As to whether this is technological progress or a sign that the market is demanding a radical intervention in our food-production system depends on your views of how a cow becomes a steak. Regardless, knowing more about what you eat is never a negative, particularly if it serves to improve food safety or help track the source of a bacterial outbreak faster.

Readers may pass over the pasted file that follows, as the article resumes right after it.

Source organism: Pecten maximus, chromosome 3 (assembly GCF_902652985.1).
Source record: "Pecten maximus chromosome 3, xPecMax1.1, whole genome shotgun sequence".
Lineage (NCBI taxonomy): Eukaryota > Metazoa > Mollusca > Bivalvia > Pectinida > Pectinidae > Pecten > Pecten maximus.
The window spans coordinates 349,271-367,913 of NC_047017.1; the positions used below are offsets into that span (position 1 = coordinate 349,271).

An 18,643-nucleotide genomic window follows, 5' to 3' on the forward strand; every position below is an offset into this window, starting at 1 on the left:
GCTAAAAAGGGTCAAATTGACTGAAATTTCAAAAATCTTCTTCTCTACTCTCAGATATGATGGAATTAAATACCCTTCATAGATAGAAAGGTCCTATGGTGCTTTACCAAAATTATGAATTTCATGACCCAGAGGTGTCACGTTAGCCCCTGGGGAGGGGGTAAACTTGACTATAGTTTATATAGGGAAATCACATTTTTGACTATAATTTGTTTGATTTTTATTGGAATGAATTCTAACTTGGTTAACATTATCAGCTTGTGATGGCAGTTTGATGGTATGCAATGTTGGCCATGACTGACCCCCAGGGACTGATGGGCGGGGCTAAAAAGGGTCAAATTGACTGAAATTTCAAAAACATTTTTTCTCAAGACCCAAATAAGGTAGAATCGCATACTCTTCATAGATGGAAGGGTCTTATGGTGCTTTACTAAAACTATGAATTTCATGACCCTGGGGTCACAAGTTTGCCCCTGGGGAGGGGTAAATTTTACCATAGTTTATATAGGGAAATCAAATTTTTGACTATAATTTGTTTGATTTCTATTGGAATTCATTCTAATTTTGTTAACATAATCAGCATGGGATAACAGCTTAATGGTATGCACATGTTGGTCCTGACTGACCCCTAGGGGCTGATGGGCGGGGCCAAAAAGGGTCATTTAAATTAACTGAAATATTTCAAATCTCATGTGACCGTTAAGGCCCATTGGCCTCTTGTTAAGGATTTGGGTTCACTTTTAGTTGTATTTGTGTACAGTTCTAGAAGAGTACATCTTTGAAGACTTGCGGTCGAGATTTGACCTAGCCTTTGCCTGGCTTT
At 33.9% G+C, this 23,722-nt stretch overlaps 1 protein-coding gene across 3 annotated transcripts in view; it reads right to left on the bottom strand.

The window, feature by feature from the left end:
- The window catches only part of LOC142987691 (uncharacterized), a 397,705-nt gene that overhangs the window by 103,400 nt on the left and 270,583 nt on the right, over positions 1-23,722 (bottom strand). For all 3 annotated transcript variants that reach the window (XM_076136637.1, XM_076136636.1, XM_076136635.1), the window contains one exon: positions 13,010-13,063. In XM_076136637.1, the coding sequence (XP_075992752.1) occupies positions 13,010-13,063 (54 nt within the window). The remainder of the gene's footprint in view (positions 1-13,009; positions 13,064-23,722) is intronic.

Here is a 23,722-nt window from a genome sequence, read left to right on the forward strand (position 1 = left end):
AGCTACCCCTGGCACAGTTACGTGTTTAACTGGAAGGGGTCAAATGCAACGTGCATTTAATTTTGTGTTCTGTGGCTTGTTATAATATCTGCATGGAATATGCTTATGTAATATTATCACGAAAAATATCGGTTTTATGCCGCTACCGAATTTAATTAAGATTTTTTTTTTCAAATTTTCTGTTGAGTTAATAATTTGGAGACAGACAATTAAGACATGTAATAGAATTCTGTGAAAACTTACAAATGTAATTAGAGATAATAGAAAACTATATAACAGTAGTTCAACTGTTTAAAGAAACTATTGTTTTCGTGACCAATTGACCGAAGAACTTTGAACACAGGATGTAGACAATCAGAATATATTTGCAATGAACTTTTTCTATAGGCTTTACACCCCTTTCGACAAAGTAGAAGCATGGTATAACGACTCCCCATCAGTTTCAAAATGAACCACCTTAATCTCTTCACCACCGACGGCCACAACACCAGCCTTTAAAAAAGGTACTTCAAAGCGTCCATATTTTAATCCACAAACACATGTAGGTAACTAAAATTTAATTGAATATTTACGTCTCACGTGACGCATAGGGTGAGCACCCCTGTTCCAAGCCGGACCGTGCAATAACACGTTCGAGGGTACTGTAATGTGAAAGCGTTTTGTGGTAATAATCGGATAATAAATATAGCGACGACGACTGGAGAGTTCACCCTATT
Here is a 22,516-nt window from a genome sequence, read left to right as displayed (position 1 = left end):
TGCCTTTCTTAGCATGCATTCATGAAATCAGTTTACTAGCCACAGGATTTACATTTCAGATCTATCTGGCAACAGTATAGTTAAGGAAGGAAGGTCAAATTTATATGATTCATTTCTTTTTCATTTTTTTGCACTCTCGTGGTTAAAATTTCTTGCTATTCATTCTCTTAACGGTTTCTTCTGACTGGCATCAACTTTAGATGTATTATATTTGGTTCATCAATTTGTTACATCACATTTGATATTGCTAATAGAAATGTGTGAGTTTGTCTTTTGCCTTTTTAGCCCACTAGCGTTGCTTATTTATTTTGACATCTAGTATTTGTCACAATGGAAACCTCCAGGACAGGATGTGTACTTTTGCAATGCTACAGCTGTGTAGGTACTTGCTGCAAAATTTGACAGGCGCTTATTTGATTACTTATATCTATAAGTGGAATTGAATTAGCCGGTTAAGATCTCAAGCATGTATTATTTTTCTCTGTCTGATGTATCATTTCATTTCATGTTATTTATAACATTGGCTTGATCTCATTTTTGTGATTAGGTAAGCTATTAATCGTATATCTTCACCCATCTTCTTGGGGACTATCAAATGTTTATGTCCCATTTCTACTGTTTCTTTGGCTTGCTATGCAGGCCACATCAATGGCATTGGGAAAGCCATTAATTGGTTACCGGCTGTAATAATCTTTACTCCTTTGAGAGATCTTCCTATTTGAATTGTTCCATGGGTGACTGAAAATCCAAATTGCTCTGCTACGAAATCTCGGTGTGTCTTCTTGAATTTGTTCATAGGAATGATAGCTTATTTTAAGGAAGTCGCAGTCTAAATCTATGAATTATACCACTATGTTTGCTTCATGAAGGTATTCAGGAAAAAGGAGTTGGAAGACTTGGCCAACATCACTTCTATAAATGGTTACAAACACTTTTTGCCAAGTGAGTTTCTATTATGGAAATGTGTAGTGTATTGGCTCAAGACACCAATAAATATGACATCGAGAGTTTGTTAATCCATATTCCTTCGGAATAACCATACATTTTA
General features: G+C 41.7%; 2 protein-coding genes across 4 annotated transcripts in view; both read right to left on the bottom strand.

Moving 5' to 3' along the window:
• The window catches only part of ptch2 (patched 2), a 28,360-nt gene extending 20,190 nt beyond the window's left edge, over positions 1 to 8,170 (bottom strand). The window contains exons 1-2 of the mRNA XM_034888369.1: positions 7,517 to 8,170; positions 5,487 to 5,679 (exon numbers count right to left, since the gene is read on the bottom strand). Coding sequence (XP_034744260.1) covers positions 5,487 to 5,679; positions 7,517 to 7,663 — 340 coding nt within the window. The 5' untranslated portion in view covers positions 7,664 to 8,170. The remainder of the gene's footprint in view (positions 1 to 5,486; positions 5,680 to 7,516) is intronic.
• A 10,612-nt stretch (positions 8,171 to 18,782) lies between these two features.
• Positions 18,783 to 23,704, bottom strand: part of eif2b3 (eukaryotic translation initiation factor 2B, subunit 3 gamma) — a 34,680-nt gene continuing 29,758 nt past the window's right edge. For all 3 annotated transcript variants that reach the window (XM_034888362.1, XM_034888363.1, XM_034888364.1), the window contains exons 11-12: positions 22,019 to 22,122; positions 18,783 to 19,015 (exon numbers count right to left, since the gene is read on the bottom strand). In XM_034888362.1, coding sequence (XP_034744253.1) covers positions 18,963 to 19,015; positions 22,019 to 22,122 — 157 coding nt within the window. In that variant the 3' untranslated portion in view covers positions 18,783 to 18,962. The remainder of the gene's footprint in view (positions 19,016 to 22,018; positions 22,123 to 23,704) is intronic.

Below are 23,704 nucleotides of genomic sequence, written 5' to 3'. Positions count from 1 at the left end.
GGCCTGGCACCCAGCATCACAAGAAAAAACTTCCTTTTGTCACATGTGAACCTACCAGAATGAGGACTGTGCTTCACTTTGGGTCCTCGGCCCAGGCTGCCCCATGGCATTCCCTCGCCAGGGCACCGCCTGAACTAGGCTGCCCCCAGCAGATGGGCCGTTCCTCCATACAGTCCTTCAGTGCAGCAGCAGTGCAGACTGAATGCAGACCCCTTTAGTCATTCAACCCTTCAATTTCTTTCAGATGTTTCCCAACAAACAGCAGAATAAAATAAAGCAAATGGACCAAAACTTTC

Still the idea that genetic markers could replace breed names as a signifier of quality is a little bit jarring. Imagine a future where you point your cell phone at a bar code on a shrink-wrapped package of hamburger and discover that not only did your cow live on a farm in Montana but it also had blue eyes. In some respects, that's closer to the world wherein you once knew the name of the Kansas farmer who fed 128 people and you, rather than just driving by his wooden sign on Interstate 70.
Would you want to know the DNA of your burger?